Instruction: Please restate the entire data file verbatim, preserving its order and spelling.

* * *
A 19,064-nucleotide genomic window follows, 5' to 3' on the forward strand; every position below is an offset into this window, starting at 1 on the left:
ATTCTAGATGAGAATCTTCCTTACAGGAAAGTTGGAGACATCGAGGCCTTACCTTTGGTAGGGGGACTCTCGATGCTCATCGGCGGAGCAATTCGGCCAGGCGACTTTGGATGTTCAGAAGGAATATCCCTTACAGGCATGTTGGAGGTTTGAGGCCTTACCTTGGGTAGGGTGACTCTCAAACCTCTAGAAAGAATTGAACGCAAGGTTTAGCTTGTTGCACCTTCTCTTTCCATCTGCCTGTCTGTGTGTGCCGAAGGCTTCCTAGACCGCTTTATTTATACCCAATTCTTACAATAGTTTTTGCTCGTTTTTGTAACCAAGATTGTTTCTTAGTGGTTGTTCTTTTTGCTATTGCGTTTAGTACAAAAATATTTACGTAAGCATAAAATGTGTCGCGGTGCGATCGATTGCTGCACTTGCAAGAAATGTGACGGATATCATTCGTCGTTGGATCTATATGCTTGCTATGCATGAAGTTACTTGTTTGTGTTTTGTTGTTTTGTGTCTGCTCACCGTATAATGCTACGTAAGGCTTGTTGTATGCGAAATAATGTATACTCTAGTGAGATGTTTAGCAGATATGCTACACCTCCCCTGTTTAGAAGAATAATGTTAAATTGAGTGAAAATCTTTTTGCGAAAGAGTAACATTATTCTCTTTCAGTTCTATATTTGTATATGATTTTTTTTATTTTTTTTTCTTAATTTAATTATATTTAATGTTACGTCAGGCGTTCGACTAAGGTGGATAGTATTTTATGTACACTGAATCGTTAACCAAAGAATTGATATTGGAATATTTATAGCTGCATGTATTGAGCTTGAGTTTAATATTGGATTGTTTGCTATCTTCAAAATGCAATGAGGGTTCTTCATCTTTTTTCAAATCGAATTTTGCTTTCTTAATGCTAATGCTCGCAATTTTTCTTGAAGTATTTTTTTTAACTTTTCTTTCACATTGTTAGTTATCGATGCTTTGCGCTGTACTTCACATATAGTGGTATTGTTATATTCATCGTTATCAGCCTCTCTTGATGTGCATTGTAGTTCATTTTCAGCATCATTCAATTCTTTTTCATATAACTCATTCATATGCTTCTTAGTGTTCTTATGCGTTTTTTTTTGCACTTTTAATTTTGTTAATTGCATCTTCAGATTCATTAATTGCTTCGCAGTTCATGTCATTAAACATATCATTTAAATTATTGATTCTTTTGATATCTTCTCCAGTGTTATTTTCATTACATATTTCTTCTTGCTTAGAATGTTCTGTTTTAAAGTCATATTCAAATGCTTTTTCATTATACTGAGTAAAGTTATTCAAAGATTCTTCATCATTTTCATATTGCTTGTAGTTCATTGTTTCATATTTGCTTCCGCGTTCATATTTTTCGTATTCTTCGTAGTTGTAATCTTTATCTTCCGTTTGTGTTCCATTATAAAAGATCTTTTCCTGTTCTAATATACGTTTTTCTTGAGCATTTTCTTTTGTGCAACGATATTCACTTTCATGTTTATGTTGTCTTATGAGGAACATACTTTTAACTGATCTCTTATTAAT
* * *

A 19,064-nucleotide genomic window follows, 5' to 3' on the forward strand; every position below is an offset into this window, starting at 1 on the left:
ATTCTAGATGAGAATCTTCCTTACAGGAAAGTTGGAGACATCGAGGCCTTACCTTTGGTAGGGGGACTCTCGATGCTCATCGGCGGAGCAATTCGGCCAGGCGACTTTGGATGTTCAGAAGGAATATCCCTTACAGGCATGTTGGAGGTTTGAGGCCTTACCTTGGGTAGGGTGACTCTCAAACCTCTAGAAAGAATTGAACGCAAGGTTTAGCTTGTTGCACCTTCTCTTTCCATCTGCCTGTCTGTGTGTGCCGAAGGCTTCCTAGACCGCTTTATTTATACCCAATTCTTACAATAGTTTTTGCTCGTTTTTGTAACCAAGATTGTTTCTTAGTGGTTGTTCTTTTTGCTATTGCGTTTAGTACAAAAATATTTACGTAAGCATAAAATGTGTCGCGGTGCGATCGATTGCTGCACTTGCAAGAAATGTGACGGATATCATTCGTCGTTGGATCTATATGCTTGCTATGCATGAAGTTACTTGTTTGTGTTTTGTTGTTTTGTGTCTGCTCACCGTATAATGCTACGTAAGGCTTGTTGTATGCGAAATAATGTATACTCTAGTGAGATGTTTAGCAGATATGCTACACCTCCCCTGTTTAGAAGAATAATGTTAAATTGAGTGAAAATCTTTTTGCGAAAGAGTAACATTATTCTCTTTCAGTTCTATATTTGTATATGATTTTTTTTATTTTTTTTTCTTAATTTAATTATATTTAATGTTACGTCAGGCGTTCGACTAAGGTGGATAGTATTTTATGTACACTGAATCGTTAACCAAAGAATTGATATTGGAATATTTATAGCTGCATGTATTGAGCTTGAGTTTAATATTGGATTGTTTGCTATCTTCAAAATGCAATGAGGGTTCTTCATCTTTTTTCAAATCGAATTTTGCTTTCTTAATGCTAATGCTCGCAATTTTTCTTGAAGTATTTTTTTTAACTTTTCTTTCACATTGTTAGTTATCGATGCTTTGCGCTGTACTTCACATATAGTGGTATTGTTATATTCATCGTTATCAGCCTCTCTTGATGTGCATTGTAGTTCATTTTCAGCATCATTCAATTCTTTTTCATATAACTCATTCATATGCTTCTTAGTGTTCTTATGCGTTTTTTTTTGCACTTTTAATTTTGTTAATTGCATCTTCAGATTCATTAATTGCTTCGCAGTTCATGTCATTAAACATATCATTTAAATTATTGATTCTTTTGATATCTTCTCCAGTGTTATTTTCATTACATATTTCTTCTTGCTTAGAATGTTCTGTTTTAAAGTCATATTCAAATGCTTTTTCATTATACTGAGTAAAGTTATTCAAAGATTCTTCATCATTTTCATATTGCTTGTAGTTCATTGTTTCATATTTGCTTCCGCGTTCATATTTTTCGTATTCTTCGTAGTTGTAATCTTTATCTTCCGTTTGTGTTCCATTATAAAAGATCTTTTCCTGTTCTAATATACGTTTTTCTTGAGCATTTTCTTTTGTGCAACGATATTCACTTTCATGTTTATGTTGTCTTATGAGGAACATACTTTTAACTGATCTCTTATTAAT